Other nations in South or Southeast Asia with proselytism restrictions have seen results similar to Nepal. Bangladesh has had a branch for several decades with around the same number of active members. Church membership in Laos has met as a branch since the early 2000s, but growth has been more significant as there are two branches in Vientiane. Pakistan has seen the greatest success, growing from 130 members in three branches in 1993 to over 4,000 members and 13 branches in the late 2010s, although full-time proselyting missionaries have been key to this growth. The Church in Nepal has been an outlier in terms of the large number of members who have served a full-time missions, and the large number of returned missionaries who have left the country to pursue employment and education abroad.

Christians have struggled to gain converts due to cultural pressures and government restrictions, but most denominations have reported significant growth since the 2000s. Christian groups grow in membership as their members share their faith with friends and family regardless of concerns with Nepali legislation that bars proselytism. Seventh-Day Adventists report more than 9,000 members and over one hundred congregations. Adventist membership has doubled within the past decade. Jehovah’s Witnesses report moderate growth. Witnesses operate forty-one congregations in approximately two dozen cities.

Future Prospects

As local members share their faith with family and friends and missionaries return home and stay in Nepal, greater growth will occur. A second branch in Kathmandu may be organized to reduce travel time for members or from a lack of space in the current renovated meetinghouse. However, recent reports on the number of active members in Kathmandu suggest no imminent plans or prospects for more units to be created given leadership shortages. Additional groups or small branches may be organized in larger cities as returned missionaries move to these locations, share their beliefs with those around them, and have adequate leadership experience to operate congregations. Greater outreach with humanitarian missionaries will likely not occur until greater religious freedom is granted. Translations of additional Latter-day Saint scriptures into Nepali are needed, as well as Gospel study and scriptures translated into additional languages spoken by more than one million people. Literacy programs also present good opportunities for passive missionary service.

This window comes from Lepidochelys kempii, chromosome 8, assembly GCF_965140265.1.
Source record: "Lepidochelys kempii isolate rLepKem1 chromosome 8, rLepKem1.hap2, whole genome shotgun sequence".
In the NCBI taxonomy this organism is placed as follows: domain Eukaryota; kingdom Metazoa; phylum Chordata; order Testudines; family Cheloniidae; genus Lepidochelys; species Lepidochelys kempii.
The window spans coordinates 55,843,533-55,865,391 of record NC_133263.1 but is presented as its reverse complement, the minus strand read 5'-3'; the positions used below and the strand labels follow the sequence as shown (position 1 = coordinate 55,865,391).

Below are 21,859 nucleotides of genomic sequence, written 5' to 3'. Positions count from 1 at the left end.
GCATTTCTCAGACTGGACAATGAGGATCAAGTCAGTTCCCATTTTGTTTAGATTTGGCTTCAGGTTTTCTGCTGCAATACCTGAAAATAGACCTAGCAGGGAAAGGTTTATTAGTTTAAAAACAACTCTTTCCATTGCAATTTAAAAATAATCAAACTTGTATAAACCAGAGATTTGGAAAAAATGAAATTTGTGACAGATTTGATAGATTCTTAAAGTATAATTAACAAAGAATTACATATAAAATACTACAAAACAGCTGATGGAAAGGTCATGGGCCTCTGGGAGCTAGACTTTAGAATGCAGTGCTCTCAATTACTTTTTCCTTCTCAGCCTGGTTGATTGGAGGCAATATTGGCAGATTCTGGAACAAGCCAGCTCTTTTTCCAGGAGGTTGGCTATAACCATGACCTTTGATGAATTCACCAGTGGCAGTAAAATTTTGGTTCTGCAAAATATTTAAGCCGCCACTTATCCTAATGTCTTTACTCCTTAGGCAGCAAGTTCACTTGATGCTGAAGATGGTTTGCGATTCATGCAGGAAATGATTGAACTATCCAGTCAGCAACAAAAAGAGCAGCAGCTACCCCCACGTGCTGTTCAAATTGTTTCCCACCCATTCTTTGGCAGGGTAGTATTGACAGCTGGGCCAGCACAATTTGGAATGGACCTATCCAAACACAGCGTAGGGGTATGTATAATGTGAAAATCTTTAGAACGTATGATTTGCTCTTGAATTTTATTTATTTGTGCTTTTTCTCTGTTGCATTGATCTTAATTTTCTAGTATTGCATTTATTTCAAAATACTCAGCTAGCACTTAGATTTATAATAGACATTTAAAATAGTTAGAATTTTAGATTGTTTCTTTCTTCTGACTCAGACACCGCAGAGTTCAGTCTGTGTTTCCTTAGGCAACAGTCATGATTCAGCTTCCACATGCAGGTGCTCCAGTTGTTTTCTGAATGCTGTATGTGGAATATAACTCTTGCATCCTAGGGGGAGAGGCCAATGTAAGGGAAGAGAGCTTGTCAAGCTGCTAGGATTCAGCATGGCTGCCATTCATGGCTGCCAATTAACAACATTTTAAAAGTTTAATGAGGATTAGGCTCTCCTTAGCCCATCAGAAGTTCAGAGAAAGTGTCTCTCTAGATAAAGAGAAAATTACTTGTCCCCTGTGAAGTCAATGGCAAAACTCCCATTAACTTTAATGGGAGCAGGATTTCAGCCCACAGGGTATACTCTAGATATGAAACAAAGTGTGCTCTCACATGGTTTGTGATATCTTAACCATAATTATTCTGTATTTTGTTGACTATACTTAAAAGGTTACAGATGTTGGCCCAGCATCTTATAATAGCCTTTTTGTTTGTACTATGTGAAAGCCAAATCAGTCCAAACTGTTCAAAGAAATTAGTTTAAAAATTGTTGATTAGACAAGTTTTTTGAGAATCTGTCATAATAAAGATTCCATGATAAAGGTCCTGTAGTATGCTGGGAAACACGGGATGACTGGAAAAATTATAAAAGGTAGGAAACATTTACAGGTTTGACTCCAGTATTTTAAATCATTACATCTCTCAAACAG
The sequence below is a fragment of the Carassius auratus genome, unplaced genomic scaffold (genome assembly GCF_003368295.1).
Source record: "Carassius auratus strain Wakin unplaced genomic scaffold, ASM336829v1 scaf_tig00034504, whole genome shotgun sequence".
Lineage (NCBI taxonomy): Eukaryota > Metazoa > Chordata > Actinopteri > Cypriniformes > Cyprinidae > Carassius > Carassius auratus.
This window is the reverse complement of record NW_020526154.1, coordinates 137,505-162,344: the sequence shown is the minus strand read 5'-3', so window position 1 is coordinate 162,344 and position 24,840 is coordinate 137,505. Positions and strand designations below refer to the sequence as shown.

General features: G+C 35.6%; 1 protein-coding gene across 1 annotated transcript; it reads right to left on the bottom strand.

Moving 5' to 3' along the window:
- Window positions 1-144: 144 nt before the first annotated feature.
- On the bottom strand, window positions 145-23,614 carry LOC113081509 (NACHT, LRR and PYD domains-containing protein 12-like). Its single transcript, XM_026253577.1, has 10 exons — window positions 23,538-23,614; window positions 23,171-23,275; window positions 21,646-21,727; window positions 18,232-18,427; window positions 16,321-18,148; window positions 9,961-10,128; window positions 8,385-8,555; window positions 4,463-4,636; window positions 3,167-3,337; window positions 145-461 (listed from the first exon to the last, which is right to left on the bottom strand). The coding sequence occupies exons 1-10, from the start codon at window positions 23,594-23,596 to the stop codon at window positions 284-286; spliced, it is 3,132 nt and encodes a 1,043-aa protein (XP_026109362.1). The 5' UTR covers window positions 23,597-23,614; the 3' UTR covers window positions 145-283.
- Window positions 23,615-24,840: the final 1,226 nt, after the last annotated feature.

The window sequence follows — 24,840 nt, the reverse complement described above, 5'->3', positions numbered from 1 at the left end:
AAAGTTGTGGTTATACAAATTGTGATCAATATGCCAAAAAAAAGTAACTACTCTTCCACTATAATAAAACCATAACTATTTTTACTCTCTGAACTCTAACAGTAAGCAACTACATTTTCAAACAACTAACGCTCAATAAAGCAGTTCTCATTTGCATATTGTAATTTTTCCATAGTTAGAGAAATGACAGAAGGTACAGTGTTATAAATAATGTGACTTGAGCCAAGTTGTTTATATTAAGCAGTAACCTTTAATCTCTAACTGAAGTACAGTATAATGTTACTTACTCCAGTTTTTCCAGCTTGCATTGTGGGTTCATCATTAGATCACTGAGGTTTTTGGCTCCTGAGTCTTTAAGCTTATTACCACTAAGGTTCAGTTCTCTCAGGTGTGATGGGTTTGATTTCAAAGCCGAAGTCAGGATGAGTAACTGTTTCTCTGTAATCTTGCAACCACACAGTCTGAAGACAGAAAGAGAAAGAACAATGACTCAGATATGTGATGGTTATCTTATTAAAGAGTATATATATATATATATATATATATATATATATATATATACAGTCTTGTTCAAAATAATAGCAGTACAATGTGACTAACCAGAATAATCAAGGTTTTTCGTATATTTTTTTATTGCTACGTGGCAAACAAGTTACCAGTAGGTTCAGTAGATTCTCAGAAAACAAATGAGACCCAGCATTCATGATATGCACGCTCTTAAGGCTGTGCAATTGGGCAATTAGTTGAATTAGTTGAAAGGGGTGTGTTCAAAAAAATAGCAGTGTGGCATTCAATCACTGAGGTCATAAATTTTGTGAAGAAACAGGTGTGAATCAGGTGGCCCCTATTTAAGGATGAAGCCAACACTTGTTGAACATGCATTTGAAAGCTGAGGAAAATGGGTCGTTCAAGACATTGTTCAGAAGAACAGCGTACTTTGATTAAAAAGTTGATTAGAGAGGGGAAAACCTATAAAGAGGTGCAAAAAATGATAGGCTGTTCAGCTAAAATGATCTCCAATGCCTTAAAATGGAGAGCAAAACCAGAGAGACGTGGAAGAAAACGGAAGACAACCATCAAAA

[1] “2018 Report on International Religious Freedom: Nepal.” U.S. Department of State. 21 June 2019.

[2] “2018 Report on International Religious Freedom: Nepal.” U.S. Department of State. 21 June 2019.

[3] Johnson, Valerie. “Nepali members in Salt Lake City gather to celebrate Nepali translation of Book of Mormon.” The Church News. 17 April 2019.

[4] Walch, Tad. “LDS Church leaders deliver first Book of Mormon in Nepali to Nepal.” LDS Church News. 31 August 2017.

[5] Sheffield, Sheridan R. “Asia area: Welcome mat is out in several countries,” LDS Church News, 19 June 1993.—Welcome-mat-is-out-in-several-countries.html

[6] Klingler, Fay. “Himalayan setting for edification, service,” LDS Church News, 19 July 2003.

[7] Topham, Lynne S. “Light in the Land of Mystery,” New Era, July 2003, 20.

[8] Walch, Tad. “LDS Church leaders deliver first Book of Mormon in Nepali to Nepal.” LDS Church News. 31 August 2017.

[9] Walch, Tad. “LDS Church leaders deliver first Book of Mormon in Nepali to Nepal.” LDS Church News. 31 August 2017.

[10] “Where We Work.” Latter-day Saint Charities. Accessed 12 August 2019.

[11] “’I love little children,’” LDS Church News, 15 June 1991.

[12] Assis, Fernanco. “Helping in Brazil by giving mobility,” LDS Church News, 24 March 2007.

[13] Bradshaw, Lynn R and Glenna. “Nepal expresses thanks with parade,” LDS Church News, 3 January 2009.

[14] “Clean water projects,” LDS Newsroom, retrieved 4 March 2010.

[15] “Clean water,” Humanitarian Services, retrieved 4 March 2010.,7098,6212–1–3216–1,00.html

[16] “Where We Work.” Latter-day Saint Charities. Accessed 12 August 2019.

[17] Klingler, Fay. “Himalayan setting for edification, service,” LDS Church News, 19 July 2003.

[18] Walch, Tad. “LDS Church leaders deliver first Book of Mormon in Nepali to Nepal.” LDS Church News. 31 August 2017.

[19] Klingler, Fay. “Himalayan setting for edification, service,” LDS Church News, 19 July 2003.